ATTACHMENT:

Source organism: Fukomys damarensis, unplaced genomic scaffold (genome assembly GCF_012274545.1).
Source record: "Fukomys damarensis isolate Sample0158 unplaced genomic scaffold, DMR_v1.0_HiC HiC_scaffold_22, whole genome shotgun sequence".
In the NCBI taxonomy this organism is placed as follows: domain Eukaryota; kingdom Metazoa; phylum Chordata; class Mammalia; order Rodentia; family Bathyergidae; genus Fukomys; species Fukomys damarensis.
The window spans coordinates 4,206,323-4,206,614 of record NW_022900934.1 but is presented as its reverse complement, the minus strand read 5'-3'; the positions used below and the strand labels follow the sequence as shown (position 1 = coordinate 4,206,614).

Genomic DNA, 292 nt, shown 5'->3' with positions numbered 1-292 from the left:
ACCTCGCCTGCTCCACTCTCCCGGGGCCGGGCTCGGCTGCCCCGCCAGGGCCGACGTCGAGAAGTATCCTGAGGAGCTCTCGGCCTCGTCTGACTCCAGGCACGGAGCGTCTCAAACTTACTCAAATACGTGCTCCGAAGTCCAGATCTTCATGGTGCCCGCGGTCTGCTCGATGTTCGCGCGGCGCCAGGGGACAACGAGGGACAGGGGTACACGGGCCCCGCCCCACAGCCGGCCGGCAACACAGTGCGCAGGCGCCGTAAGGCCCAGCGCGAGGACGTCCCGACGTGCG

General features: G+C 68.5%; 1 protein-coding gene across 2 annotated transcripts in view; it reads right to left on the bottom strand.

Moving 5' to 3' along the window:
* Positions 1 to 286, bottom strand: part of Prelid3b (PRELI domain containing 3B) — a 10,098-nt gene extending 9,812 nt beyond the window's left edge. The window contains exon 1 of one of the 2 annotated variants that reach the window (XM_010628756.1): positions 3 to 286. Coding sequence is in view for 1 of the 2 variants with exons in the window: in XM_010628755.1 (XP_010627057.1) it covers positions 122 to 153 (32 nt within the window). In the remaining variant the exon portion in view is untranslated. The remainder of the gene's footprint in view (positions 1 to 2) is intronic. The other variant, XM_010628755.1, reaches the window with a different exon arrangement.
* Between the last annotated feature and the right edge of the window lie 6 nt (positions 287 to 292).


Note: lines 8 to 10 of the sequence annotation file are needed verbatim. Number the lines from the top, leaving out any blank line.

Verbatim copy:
Moving 5' to 3' along the window:
* Positions 1 to 286, bottom strand: part of Prelid3b (PRELI domain containing 3B) — a 10,098-nt gene extending 9,812 nt beyond the window's left edge. The window contains exon 1 of one of the 2 annotated variants that reach the window (XM_010628756.1): positions 3 to 286. Coding sequence is in view for 1 of the 2 variants with exons in the window: in XM_010628755.1 (XP_010627057.1) it covers positions 122 to 153 (32 nt within the window). In the remaining variant the exon portion in view is untranslated. The remainder of the gene's footprint in view (positions 1 to 2) is intronic. The other variant, XM_010628755.1, reaches the window with a different exon arrangement.
* Between the last annotated feature and the right edge of the window lie 6 nt (positions 287 to 292).